Early in his career operating on lung cancer patients, Dr. Raja Flores knew most were cigarette smokers. But through the years, Flores, a thoracic surgeon at Mount Sinai Medical Center in New York, noticed a startling pattern: Some of his patients had never smoked a tobacco cigarette. They smoked a different drug: marijuana. And they had developed a much more aggressive form of lung cancer.
Initially, Flores didn’t consider there could be a connection between marijuana and lung cancer. The research linking pot smoking with cancer was scant and largely inconclusive. But as the numbers grew, Flores wondered if he was seeing some kind of grim new trend.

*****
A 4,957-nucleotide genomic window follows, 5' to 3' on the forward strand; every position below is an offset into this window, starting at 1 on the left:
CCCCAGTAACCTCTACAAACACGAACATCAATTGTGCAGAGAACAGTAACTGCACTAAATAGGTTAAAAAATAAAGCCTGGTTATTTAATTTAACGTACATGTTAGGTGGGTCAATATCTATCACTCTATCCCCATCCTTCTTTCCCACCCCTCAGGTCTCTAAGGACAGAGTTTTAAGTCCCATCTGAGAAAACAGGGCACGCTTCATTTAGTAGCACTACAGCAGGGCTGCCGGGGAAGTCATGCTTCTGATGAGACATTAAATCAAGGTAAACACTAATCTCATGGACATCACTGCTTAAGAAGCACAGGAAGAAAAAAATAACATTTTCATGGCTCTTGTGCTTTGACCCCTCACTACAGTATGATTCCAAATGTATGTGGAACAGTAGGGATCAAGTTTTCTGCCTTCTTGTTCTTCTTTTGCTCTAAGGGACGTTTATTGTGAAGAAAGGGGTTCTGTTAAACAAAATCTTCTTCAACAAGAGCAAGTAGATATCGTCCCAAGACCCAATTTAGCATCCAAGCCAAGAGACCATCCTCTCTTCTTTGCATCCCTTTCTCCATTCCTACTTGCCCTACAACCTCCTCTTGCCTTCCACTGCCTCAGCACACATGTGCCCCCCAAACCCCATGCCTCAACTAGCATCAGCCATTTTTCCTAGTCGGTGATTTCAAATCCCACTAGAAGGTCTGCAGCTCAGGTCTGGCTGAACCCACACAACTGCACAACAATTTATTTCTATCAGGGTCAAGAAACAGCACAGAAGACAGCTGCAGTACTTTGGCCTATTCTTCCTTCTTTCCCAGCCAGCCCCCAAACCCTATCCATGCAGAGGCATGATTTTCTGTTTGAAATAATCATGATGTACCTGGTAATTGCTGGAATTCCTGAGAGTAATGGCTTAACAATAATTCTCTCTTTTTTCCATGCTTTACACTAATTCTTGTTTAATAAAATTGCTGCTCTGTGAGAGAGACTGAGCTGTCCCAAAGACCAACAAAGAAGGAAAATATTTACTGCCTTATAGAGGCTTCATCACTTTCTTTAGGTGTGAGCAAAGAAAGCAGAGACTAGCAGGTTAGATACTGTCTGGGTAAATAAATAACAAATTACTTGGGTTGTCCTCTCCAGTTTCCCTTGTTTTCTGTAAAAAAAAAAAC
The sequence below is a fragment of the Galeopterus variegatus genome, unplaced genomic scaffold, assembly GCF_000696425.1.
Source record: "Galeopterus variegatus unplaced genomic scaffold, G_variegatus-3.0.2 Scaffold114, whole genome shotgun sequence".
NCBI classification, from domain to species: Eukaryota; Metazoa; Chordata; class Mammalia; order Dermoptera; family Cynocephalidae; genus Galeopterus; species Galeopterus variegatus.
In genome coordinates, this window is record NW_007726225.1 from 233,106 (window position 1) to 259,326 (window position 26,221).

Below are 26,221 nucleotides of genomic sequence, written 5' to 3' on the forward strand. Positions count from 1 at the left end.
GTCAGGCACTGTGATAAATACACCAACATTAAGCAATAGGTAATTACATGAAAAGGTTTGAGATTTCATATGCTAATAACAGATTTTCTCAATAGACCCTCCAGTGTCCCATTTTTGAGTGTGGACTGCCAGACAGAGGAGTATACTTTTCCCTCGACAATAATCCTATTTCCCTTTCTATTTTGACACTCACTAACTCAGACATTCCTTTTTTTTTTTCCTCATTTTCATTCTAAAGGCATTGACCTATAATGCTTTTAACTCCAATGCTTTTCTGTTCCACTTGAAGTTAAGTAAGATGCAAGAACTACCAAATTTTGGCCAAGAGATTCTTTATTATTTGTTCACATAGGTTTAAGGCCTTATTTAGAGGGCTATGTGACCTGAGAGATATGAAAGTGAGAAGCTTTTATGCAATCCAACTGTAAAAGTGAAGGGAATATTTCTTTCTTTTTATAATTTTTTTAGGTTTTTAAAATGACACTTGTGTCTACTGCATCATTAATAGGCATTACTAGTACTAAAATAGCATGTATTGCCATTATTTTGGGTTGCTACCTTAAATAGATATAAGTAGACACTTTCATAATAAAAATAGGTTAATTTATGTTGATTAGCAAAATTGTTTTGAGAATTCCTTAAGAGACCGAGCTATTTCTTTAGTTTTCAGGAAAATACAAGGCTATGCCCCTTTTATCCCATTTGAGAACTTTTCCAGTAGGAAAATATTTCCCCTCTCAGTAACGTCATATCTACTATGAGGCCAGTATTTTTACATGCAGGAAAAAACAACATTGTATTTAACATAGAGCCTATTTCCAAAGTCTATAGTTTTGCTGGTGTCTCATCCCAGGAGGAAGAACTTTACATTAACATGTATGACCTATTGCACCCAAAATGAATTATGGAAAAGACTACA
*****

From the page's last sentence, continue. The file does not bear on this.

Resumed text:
“I said to myself, ‘wait a minute, here’s another person in his 40s who never touched a cigarette and the cancer is all over the place,”